Loan management platform Credi has opened a $1 million equity crowdfund on Equitise in a bid to enable everyday investors to buy shares in the company.
Credi first launched in Australia in April 2017 and aims to help users build, negotiate, share and manage money lent to one another.
The platform, which is free to use for loans under $2,000, does not provide any credit but instead enables parties to manage loans between themselves online, in a bid to remove friction associated with informal lending money.
According to Credi, since its launch it has been involved in more than $100 million of transactions with an average loan size of $80,000 across 5,200 users from 26 countries.
The company has now launched a fundraising exercise on crowdfunding platform Equitise in a bid to raise $1 million.
The first equity crowdfunding campaign will reportedly be used on marketing and international expansion.
Credi will reportedly issue ordinary shares valued at 10.5c each on the Equitise platform, with a minimum target of $200,000.
The raise comes with a minimum investment of $210 and will be open for just under one month.
Credi founder Tim Dean commented: “We have Credi users eagerly awaiting to invest in Credi. This endorsement confirms that our platform is a much needed disruptor in the fintech space.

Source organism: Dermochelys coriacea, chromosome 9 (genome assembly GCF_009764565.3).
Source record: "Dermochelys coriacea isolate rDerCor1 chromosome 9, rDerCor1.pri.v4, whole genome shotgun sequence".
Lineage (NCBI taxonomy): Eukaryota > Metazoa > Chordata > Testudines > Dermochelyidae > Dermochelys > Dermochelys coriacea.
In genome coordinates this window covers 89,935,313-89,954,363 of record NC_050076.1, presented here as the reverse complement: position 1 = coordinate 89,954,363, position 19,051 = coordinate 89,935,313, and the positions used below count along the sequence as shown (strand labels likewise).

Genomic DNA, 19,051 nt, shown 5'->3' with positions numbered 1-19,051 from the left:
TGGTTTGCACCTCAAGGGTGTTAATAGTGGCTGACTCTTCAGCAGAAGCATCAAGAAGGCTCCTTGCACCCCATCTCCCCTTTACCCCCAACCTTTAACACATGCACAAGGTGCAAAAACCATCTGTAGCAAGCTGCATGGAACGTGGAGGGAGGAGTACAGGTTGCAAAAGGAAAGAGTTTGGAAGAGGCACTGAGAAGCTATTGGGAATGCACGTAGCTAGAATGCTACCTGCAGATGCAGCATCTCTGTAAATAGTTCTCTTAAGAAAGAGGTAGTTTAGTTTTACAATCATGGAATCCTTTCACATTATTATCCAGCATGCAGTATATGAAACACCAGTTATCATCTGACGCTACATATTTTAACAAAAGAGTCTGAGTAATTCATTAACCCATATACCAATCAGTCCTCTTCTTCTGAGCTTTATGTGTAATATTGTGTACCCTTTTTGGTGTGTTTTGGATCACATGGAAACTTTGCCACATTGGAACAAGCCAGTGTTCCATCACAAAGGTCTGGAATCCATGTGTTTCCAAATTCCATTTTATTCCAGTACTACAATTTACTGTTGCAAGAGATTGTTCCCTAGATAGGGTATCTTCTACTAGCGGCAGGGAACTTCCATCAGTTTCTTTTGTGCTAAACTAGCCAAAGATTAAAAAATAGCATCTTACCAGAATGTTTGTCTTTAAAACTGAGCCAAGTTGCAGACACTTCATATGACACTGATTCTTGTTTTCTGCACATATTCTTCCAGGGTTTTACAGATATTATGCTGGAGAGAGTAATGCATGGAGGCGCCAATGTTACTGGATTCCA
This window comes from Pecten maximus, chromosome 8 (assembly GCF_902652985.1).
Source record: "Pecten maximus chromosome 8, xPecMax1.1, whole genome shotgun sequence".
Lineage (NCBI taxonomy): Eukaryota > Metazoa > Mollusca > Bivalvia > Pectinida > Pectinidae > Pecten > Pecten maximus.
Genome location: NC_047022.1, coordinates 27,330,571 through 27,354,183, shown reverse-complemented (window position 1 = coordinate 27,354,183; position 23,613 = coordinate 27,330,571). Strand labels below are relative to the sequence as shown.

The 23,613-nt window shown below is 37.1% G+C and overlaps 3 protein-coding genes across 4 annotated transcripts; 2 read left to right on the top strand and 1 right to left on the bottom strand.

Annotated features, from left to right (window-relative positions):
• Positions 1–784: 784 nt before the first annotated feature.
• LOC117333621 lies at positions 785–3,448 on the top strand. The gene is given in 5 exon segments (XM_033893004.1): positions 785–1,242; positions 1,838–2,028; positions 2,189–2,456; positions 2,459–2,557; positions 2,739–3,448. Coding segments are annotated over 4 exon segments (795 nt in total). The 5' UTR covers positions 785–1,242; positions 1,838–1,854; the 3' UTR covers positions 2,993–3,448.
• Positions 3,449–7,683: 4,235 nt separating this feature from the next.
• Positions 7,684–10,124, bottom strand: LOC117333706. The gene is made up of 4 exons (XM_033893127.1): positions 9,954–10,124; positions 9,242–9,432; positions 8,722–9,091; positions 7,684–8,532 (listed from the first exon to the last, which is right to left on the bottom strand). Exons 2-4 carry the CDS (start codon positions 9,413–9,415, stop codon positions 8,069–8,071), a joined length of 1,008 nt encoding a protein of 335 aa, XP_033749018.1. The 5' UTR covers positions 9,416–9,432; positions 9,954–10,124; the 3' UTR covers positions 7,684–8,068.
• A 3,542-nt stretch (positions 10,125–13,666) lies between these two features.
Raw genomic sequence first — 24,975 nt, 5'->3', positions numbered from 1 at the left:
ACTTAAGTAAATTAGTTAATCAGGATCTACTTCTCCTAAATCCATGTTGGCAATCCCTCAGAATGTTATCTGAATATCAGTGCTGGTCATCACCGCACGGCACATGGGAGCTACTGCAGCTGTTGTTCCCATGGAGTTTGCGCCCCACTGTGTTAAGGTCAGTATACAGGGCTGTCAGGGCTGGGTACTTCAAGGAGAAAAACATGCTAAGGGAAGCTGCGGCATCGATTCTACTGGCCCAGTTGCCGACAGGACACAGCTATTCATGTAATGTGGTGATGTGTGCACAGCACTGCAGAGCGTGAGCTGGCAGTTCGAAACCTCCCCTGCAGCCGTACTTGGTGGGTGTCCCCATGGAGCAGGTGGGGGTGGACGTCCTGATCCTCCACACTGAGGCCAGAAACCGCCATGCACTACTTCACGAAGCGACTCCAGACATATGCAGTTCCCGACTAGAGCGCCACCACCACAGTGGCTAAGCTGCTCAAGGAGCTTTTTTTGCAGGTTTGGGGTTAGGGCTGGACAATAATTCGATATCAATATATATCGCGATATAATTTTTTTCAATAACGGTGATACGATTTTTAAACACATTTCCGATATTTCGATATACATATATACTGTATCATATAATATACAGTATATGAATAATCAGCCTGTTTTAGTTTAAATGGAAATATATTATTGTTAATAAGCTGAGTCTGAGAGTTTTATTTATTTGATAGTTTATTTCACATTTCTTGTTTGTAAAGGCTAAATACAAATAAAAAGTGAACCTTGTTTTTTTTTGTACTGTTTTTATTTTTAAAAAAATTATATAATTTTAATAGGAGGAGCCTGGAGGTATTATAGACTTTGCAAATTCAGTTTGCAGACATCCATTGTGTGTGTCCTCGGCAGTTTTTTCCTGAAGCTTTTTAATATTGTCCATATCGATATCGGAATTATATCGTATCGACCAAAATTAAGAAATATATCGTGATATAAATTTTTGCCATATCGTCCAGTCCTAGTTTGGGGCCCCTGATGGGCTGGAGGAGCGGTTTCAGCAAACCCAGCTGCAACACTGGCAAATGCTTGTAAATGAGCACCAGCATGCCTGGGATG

“With Australians still digesting the findings of the Hayne royal commission, the spotlight is on high cost credit and irresponsible lending.”
Mr Dean continued: “Australians are already lending millions of dollars to friends and family on Credi, at an average interest rate of 3 per cent compared to the double digit rates charged by many of the majors.”
Equitise co-founder Chris Gilbert added: “As Credi is a platform formalising loans for everyday Australians, it makes complete sense the company would turn to everyday investors or ‘the crowd’ to raise capital.”
Several fintechs have turned to crowdfunding in recent years, with some finding more success than others. HashChing recently failed to raise its target amount during an equity raise, while neobank Xinja raised $2.6 million from over 1,500 investors in its second equity crowdfunding campaign.
Queensland and federal government-funded grants of up to $50,000 ...
An inquiry into small-business natural disaster preparedness and ...
The brokerage’s co-managing directors believe this settlement f...